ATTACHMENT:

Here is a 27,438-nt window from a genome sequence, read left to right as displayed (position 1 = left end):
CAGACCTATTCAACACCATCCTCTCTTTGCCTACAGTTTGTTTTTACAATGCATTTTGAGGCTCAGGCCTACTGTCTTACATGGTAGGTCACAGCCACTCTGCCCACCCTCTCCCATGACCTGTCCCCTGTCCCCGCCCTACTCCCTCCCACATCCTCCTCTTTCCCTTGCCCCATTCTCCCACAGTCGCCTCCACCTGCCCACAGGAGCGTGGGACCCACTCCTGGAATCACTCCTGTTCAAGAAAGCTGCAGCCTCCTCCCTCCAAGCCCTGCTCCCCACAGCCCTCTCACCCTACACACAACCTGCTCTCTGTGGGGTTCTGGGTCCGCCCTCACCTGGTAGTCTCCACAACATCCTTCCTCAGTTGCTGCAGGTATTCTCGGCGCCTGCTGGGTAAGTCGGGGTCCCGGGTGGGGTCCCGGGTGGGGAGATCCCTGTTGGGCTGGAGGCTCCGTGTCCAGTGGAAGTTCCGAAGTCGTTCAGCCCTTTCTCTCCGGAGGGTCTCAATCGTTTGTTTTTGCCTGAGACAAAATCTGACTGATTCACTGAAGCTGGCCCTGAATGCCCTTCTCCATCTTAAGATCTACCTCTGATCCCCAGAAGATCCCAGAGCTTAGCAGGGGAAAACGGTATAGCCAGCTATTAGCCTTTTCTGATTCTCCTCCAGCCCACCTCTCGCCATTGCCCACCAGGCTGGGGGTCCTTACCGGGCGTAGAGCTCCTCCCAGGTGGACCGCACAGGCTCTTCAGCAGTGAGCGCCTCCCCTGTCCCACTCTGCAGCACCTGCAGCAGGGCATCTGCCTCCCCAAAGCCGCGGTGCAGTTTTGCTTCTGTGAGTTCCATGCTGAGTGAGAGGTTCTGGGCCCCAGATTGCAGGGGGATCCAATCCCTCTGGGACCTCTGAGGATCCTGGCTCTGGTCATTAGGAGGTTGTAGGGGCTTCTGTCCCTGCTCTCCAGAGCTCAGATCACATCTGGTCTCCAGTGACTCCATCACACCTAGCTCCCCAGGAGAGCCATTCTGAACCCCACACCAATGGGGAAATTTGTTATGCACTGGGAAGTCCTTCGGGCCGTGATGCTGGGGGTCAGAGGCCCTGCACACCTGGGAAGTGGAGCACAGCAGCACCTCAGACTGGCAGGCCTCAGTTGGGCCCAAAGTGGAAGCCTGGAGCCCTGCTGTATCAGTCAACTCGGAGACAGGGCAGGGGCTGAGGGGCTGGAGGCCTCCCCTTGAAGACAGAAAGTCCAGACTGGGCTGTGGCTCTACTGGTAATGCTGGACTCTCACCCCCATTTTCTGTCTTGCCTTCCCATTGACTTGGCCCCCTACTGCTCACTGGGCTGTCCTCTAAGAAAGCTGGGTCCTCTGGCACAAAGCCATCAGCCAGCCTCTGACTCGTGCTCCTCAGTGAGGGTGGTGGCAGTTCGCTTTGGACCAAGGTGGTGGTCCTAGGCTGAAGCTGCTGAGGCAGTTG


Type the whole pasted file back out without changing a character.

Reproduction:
Here is a 27,438-nt window from a genome sequence, read left to right as displayed (position 1 = left end):
CAGACCTATTCAACACCATCCTCTCTTTGCCTACAGTTTGTTTTTACAATGCATTTTGAGGCTCAGGCCTACTGTCTTACATGGTAGGTCACAGCCACTCTGCCCACCCTCTCCCATGACCTGTCCCCTGTCCCCGCCCTACTCCCTCCCACATCCTCCTCTTTCCCTTGCCCCATTCTCCCACAGTCGCCTCCACCTGCCCACAGGAGCGTGGGACCCACTCCTGGAATCACTCCTGTTCAAGAAAGCTGCAGCCTCCTCCCTCCAAGCCCTGCTCCCCACAGCCCTCTCACCCTACACACAACCTGCTCTCTGTGGGGTTCTGGGTCCGCCCTCACCTGGTAGTCTCCACAACATCCTTCCTCAGTTGCTGCAGGTATTCTCGGCGCCTGCTGGGTAAGTCGGGGTCCCGGGTGGGGTCCCGGGTGGGGAGATCCCTGTTGGGCTGGAGGCTCCGTGTCCAGTGGAAGTTCCGAAGTCGTTCAGCCCTTTCTCTCCGGAGGGTCTCAATCGTTTGTTTTTGCCTGAGACAAAATCTGACTGATTCACTGAAGCTGGCCCTGAATGCCCTTCTCCATCTTAAGATCTACCTCTGATCCCCAGAAGATCCCAGAGCTTAGCAGGGGAAAACGGTATAGCCAGCTATTAGCCTTTTCTGATTCTCCTCCAGCCCACCTCTCGCCATTGCCCACCAGGCTGGGGGTCCTTACCGGGCGTAGAGCTCCTCCCAGGTGGACCGCACAGGCTCTTCAGCAGTGAGCGCCTCCCCTGTCCCACTCTGCAGCACCTGCAGCAGGGCATCTGCCTCCCCAAAGCCGCGGTGCAGTTTTGCTTCTGTGAGTTCCATGCTGAGTGAGAGGTTCTGGGCCCCAGATTGCAGGGGGATCCAATCCCTCTGGGACCTCTGAGGATCCTGGCTCTGGTCATTAGGAGGTTGTAGGGGCTTCTGTCCCTGCTCTCCAGAGCTCAGATCACATCTGGTCTCCAGTGACTCCATCACACCTAGCTCCCCAGGAGAGCCATTCTGAACCCCACACCAATGGGGAAATTTGTTATGCACTGGGAAGTCCTTCGGGCCGTGATGCTGGGGGTCAGAGGCCCTGCACACCTGGGAAGTGGAGCACAGCAGCACCTCAGACTGGCAGGCCTCAGTTGGGCCCAAAGTGGAAGCCTGGAGCCCTGCTGTATCAGTCAACTCGGAGACAGGGCAGGGGCTGAGGGGCTGGAGGCCTCCCCTTGAAGACAGAAAGTCCAGACTGGGCTGTGGCTCTACTGGTAATGCTGGACTCTCACCCCCATTTTCTGTCTTGCCTTCCCATTGACTTGGCCCCCTACTGCTCACTGGGCTGTCCTCTAAGAAAGCTGGGTCCTCTGGCACAAAGCCATCAGCCAGCCTCTGACTCGTGCTCCTCAGTGAGGGTGGTGGCAGTTCGCTTTGGACCAAGGTGGTGGTCCTAGGCTGAAGCTGCTGAGGCAGTTG